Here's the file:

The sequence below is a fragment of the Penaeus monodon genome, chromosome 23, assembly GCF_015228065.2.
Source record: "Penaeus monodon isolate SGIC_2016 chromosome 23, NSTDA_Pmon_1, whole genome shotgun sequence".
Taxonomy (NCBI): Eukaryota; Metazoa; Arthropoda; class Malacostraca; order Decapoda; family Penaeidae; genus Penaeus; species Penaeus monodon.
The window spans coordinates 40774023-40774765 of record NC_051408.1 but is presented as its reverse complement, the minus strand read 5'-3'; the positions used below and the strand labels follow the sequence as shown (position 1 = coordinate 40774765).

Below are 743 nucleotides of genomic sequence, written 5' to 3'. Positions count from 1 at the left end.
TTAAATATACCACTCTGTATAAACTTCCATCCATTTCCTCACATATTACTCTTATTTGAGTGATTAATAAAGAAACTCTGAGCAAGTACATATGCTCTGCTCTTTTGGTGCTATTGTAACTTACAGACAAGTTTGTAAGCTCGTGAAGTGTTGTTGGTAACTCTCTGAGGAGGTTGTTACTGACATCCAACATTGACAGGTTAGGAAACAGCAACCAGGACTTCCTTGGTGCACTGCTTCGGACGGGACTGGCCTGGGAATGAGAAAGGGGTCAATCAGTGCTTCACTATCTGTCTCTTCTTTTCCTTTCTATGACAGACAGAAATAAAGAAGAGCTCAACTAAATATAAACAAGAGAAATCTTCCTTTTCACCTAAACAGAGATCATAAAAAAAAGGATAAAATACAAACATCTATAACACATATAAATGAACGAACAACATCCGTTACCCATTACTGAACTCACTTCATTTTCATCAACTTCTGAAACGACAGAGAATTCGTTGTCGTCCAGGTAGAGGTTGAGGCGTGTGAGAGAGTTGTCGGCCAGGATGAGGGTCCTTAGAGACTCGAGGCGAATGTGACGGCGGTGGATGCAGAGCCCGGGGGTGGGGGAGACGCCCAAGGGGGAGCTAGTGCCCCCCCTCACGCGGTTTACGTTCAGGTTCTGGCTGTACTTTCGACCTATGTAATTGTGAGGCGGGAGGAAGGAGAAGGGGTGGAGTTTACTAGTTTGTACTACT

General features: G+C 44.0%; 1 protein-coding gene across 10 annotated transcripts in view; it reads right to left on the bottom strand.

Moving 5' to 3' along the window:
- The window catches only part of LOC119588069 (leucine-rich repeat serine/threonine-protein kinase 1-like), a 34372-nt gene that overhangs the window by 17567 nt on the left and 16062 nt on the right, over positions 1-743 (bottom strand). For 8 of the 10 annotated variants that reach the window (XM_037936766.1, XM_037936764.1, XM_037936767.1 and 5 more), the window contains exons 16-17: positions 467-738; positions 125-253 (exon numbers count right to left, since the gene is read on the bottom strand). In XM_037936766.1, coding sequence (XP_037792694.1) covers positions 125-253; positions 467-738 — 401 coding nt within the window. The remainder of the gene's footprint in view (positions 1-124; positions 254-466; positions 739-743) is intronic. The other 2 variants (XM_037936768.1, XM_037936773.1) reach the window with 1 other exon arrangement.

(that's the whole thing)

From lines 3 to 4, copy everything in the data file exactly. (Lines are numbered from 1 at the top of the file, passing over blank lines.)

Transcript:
Taxonomy (NCBI): Eukaryota; Metazoa; Arthropoda; class Malacostraca; order Decapoda; family Penaeidae; genus Penaeus; species Penaeus monodon.
The window spans coordinates 40774023-40774765 of record NC_051408.1 but is presented as its reverse complement, the minus strand read 5'-3'; the positions used below and the strand labels follow the sequence as shown (position 1 = coordinate 40774765).